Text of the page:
Four-Legged Fighters: A Tribute to the K-9 Corps

Published: 24 February 2024

By Michel Robertson
via the Veterans History Museum of the Carolinas website


Stubby was promoted to Sergeant in WWI and received a gold medal from General John Pershing.

Bow-wow, bow-wow, arf-arf, woof!” That’s dog-speak for National K-9 Veterans Day, celebrated on March 13 and commemorating the service and sacrifices of American military dogs throughout history

The United States had an unofficial canine force in World War I. Military dogs, however, were not officially recognized until March 13, 1942, when a private organization, Dogs for Defense, was established to recruit the public’s dogs for the U.S. military’s War Dog Program. Thus, the K-9 Corps was born. Often referred to as the “unsung heroes of the battlefield,” war dogs stand beside their handlers facing danger and providing protection for thousands of men and women in combat.

In recognition of National K-9 Veterans Day, the following three stories of dogs from different conflicts exemplify the honor and courage of our country’s military working dogs.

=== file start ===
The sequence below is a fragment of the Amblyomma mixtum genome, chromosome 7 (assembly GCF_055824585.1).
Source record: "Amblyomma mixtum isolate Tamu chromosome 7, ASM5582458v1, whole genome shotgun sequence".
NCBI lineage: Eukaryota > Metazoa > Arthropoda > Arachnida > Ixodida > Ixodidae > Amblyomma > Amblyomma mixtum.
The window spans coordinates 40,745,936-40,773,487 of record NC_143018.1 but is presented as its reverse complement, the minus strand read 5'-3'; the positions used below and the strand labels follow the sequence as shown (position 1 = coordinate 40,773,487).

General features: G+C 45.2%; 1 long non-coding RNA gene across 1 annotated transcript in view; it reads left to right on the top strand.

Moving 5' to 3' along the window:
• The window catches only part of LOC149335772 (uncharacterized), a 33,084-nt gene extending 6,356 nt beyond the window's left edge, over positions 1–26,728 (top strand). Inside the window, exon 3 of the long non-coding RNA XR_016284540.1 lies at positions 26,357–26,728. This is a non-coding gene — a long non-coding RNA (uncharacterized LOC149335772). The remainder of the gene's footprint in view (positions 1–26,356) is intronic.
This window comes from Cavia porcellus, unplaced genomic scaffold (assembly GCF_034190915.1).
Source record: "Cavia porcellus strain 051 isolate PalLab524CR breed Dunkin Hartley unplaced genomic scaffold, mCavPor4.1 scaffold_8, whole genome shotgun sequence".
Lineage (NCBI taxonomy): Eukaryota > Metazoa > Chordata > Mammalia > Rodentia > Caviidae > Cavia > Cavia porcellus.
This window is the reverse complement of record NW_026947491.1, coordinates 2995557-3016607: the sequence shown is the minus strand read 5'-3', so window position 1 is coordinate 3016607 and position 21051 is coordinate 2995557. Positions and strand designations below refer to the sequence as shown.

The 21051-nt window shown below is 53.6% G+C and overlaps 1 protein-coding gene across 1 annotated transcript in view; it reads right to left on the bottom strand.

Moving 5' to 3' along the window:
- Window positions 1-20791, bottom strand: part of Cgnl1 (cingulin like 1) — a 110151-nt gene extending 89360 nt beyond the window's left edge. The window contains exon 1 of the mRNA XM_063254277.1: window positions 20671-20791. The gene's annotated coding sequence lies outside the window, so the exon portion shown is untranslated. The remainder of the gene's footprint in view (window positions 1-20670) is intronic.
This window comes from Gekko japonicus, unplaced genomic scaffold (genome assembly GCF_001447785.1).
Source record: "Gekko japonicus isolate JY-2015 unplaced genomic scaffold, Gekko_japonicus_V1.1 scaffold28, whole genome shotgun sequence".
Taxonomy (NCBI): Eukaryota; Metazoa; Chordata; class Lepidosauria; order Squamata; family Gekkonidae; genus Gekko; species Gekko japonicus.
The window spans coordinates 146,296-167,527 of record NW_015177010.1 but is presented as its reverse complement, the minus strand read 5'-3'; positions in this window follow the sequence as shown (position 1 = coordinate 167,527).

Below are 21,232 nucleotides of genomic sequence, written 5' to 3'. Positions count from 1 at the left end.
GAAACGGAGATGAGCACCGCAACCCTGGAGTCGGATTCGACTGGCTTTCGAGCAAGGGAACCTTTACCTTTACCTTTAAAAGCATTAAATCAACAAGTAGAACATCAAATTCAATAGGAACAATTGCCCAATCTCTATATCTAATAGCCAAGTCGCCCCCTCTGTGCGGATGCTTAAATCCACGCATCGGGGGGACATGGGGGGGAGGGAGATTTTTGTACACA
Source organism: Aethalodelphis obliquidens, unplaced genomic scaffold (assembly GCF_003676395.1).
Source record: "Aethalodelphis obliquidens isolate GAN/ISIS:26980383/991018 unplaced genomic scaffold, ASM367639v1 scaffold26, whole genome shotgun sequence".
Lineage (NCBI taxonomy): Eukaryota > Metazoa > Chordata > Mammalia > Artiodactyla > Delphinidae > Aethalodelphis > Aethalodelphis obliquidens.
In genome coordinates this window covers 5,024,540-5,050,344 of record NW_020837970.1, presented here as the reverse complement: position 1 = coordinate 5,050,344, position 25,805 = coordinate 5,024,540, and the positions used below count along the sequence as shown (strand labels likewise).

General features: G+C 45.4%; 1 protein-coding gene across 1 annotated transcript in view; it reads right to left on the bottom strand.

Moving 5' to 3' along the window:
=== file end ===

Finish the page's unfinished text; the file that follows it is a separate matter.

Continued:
Stubby: WWI Hero Promoted to Sergeant

While training in New Haven, CT, soldiers befriended a mixed breed dog who seemed to enjoy their company. They named him Stubby. Smuggled to Europe by his new friends, Stubby became the unofficial mascot of the 102nd Infantry Regiment, assigned to the 26th Yankee Division.

In France the fearless pup participated in 17 battles and four offensives on the Western Front. Stubby’s patriotic contributions included alerting troops to incoming mustard gas attacks, comforting the wounded, locating missing soldiers lost between the trenches, and boosting morale. Stubby allegedly caught a German soldier by the seat of his pants, holding him until American soldiers assumed responsibility.

General John “Black Jack” Pershing, Commander of the American Expeditionary Forces, presented America’s four-legged hero with a gold medal, praising his “heroism of the highest caliber” and “bravery under fire.” Stubby is the first dog to be nominated and promoted to sergeant through combat. His remains lie in the Smithsonian Institution.

Read the entire article on the Veterans History Museum of the Carolinas website here:

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